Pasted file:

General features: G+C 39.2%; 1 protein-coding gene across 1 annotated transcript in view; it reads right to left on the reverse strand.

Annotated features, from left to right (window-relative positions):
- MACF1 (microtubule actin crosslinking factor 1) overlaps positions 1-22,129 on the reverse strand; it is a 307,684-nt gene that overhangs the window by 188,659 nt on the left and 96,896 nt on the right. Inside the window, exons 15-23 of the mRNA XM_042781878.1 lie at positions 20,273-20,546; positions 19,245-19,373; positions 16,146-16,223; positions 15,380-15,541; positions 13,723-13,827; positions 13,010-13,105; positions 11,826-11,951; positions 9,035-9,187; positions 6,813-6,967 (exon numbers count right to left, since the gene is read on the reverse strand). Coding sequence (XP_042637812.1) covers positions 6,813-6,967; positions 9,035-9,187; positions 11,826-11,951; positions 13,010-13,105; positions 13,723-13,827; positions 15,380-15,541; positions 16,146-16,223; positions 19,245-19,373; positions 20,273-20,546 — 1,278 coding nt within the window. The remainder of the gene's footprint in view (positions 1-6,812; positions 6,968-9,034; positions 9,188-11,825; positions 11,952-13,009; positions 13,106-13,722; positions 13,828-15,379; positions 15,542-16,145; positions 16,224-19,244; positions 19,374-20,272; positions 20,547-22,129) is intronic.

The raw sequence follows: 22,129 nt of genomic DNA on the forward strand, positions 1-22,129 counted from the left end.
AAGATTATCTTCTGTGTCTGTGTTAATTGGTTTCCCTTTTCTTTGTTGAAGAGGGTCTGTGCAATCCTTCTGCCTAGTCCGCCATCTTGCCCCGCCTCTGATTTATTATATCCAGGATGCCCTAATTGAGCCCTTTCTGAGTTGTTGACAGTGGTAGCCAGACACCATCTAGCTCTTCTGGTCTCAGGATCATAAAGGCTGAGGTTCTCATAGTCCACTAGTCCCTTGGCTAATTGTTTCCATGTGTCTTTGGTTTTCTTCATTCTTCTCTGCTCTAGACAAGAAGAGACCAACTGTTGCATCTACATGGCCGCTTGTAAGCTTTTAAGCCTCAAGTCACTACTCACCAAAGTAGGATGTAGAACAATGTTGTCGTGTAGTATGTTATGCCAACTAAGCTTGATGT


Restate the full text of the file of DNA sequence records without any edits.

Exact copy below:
General features: G+C 39.2%; 1 protein-coding gene across 1 annotated transcript in view; it reads right to left on the reverse strand.

Annotated features, from left to right (window-relative positions):
- MACF1 (microtubule actin crosslinking factor 1) overlaps positions 1-22,129 on the reverse strand; it is a 307,684-nt gene that overhangs the window by 188,659 nt on the left and 96,896 nt on the right. Inside the window, exons 15-23 of the mRNA XM_042781878.1 lie at positions 20,273-20,546; positions 19,245-19,373; positions 16,146-16,223; positions 15,380-15,541; positions 13,723-13,827; positions 13,010-13,105; positions 11,826-11,951; positions 9,035-9,187; positions 6,813-6,967 (exon numbers count right to left, since the gene is read on the reverse strand). Coding sequence (XP_042637812.1) covers positions 6,813-6,967; positions 9,035-9,187; positions 11,826-11,951; positions 13,010-13,105; positions 13,723-13,827; positions 15,380-15,541; positions 16,146-16,223; positions 19,245-19,373; positions 20,273-20,546 — 1,278 coding nt within the window. The remainder of the gene's footprint in view (positions 1-6,812; positions 6,968-9,034; positions 9,188-11,825; positions 11,952-13,009; positions 13,106-13,722; positions 13,828-15,379; positions 15,542-16,145; positions 16,224-19,244; positions 19,374-20,272; positions 20,547-22,129) is intronic.

The raw sequence follows: 22,129 nt of genomic DNA on the forward strand, positions 1-22,129 counted from the left end.
AAGATTATCTTCTGTGTCTGTGTTAATTGGTTTCCCTTTTCTTTGTTGAAGAGGGTCTGTGCAATCCTTCTGCCTAGTCCGCCATCTTGCCCCGCCTCTGATTTATTATATCCAGGATGCCCTAATTGAGCCCTTTCTGAGTTGTTGACAGTGGTAGCCAGACACCATCTAGCTCTTCTGGTCTCAGGATCATAAAGGCTGAGGTTCTCATAGTCCACTAGTCCCTTGGCTAATTGTTTCCATGTGTCTTTGGTTTTCTTCATTCTTCTCTGCTCTAGACAAGAAGAGACCAACTGTTGCATCTACATGGCCGCTTGTAAGCTTTTAAGCCTCAAGTCACTACTCACCAAAGTAGGATGTAGAACAATGTTGTCGTGTAGTATGTTATGCCAACTAAGCTTGATGT